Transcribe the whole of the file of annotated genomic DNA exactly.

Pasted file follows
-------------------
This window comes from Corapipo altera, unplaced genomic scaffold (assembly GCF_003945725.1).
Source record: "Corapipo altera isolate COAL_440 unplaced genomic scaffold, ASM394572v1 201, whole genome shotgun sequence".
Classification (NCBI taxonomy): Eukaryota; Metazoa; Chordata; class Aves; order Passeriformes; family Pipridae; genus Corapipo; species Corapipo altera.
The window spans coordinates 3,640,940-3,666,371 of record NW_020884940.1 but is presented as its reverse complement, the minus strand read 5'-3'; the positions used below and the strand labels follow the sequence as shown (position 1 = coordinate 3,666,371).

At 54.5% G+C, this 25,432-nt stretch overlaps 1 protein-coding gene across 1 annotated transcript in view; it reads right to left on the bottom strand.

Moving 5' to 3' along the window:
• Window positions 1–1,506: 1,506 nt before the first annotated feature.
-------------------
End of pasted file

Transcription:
This window comes from Corapipo altera, unplaced genomic scaffold (assembly GCF_003945725.1).
Source record: "Corapipo altera isolate COAL_440 unplaced genomic scaffold, ASM394572v1 201, whole genome shotgun sequence".
Classification (NCBI taxonomy): Eukaryota; Metazoa; Chordata; class Aves; order Passeriformes; family Pipridae; genus Corapipo; species Corapipo altera.
The window spans coordinates 3,640,940-3,666,371 of record NW_020884940.1 but is presented as its reverse complement, the minus strand read 5'-3'; the positions used below and the strand labels follow the sequence as shown (position 1 = coordinate 3,666,371).

At 54.5% G+C, this 25,432-nt stretch overlaps 1 protein-coding gene across 1 annotated transcript in view; it reads right to left on the bottom strand.

Moving 5' to 3' along the window:
• Window positions 1–1,506: 1,506 nt before the first annotated feature.